By Harry Maryles (Emes Ve-Emunah blog)
January 30, 2013
After listening to an audio version of Manis Friedman's lecture on how he believes the Torah deals with sex abuse, I was made ill. There is no better way to describe what listening to what he said does to you. It will make you ill.
The audio presentation is more complete than the video in that it records what he said just before that video presentation. And that makes it more damning. The opening few lines not heard in the video makes it abundantly clear exactly what he was saying. There is no context that would modify it for the better.
To repeat what I said yesterday, Manis Friedman believes that if one is sexually molested, one should look in the Torah to see how to react. Nowhere in the Torah does it say anything about sexual molestation. Forgetting to say an Al Hamichya is much worse than your being molested as a child.
He adds that since the Torah has absolutely nothing to say about sexual molestation while it is clear about the requirement to listen to our rabbis (Lo Sasur) - the establishment in Halacha of Al HaMichya makes omitting it is a far more serious violation. And we should therefore treat it that way.
What about the feeling on the part of the victim? That – he says – is society’s fault. We have been indoctrinated to be far more sensitive to sexual molestation than we should be. So if a person suffers emotionally from being molested, it isn’t the molestation that makes them suffer, but societal attitudes post abuse. And the bottom line for a rabbi is to tell the victim that what happened isn’t so bad, that almost everyone gets molested, that their grandmothers in Europe were molested and that nothing unusual has happened to the victim. The victim should just get over it and get on with their lives.
All this was contained in the video.
This is the problem with the simplistic way in which Manis Friedman looks at the Torah. Does he really believe the Torah has nothing to say about sexual molestation? Does he think that societal attitudes are ignored by the Torah? If that is true, then he forgot – or never learned – about the concept of Shenios – a sexual violation mandated by the sages because of societal values… or the Cherim D'Rabbenu Gershom prohibition against having more than one wife.
Societal values are not ignored by the Torah at all. The sages understood that the Torah should never be seen as having a lower moral code than the rest of society.
Rabbi Friedman goes on to say that we are not psychologists. That sounds like a nod to the professionals - that they should be the ones doing the therapy, not laypeople - even rabbis! But he does not mean to say that we should leave therapy to the psychologists. If one listens carefully to what he says - he means that psychology is not Torah. And that we as Jews should not act like psychologists when dealing with a victim of abuse. Psychologists he contends makes things worse by foisting upon the victim societal attitudes about sex abuse that are not in the Torah!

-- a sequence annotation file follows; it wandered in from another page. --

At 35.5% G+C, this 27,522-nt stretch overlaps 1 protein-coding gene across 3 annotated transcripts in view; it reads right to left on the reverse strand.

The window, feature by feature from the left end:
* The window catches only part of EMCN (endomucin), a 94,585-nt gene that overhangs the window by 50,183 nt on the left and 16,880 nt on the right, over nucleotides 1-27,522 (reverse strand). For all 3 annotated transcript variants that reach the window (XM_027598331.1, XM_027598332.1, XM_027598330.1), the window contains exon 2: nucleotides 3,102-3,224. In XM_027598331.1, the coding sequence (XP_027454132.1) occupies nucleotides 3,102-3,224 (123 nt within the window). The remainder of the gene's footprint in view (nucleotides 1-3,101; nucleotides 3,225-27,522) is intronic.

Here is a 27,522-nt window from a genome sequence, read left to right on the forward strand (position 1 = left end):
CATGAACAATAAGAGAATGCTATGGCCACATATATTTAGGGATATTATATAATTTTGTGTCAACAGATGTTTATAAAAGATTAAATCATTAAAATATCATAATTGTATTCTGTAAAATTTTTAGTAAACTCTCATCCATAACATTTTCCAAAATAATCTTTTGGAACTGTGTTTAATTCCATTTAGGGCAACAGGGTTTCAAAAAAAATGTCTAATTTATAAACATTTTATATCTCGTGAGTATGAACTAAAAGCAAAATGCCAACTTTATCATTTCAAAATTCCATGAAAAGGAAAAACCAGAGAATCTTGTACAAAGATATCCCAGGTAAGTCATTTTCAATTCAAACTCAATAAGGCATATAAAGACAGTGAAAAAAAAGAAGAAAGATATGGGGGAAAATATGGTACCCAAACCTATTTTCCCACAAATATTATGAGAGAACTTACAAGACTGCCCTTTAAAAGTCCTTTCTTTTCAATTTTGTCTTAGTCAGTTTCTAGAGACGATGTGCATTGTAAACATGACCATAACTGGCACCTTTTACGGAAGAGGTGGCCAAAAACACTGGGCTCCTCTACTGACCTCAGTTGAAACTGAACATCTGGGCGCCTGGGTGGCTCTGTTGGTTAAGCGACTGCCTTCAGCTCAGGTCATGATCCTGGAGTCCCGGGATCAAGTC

In another video (below) that was apparently released in response to the controversy, he makes the same claim. Rabbis – he says - should not be psychologists and not do therapy. And a few moments later he uses the word therapy in connection with what rabbis should do. In other words, our therapy should be the Torah’s therapy, not the psychologists therapy. How naive. How arrogant. And how ignorant.
There is not a single word in that video that deals with anything he said in the first one. All that is ignored as though he never said it and there is no controversy about it.
Much of the rest of that video says that a rabbi’s role should be to convince the victim that he is OK. That the Torah does not consider what happened to them all that bad. That what happened was not the victim’s fault… and then get on with their lives. There is nothing like half-truths to validate the untruths. And there is nothing worse than ignorance combined with arrogance when speaking to a victim of sexual abuse.
Rabbi Friedman is a widely respected figure in the Orthodox world. He gets a lot of attention. When he talks, people listen. I’ve read some of his stuff and most of the time, he gets it right. His views for example about internet use are similar to my own as are his views about how society devalues shame – as I mentioned yesterday.
But he is not all knowing. And yet I think he believes (at least subconsciously) in the accolades he often gets. I guess human nature is such that if you hear praise about yourself enough times you start to believe it. Furthermore when a man gets that kind of Kavod, his views on matters like sex abuse become very dangerous.
I'm told that Manis Friedman will have more to say about this by the end of the week. But based on what I heard in the more complete audio version of yesterday's video; and on the new video - I seriously doubt he will retract anything he has said. Although I hope he does, he will probably just try to explain his views better.We'll see. If he does not retract, I would urge all Frum professional mental health workers who are both trained and experienced in sex abuse to come out with a clear and unequivocal public refutation of what he said.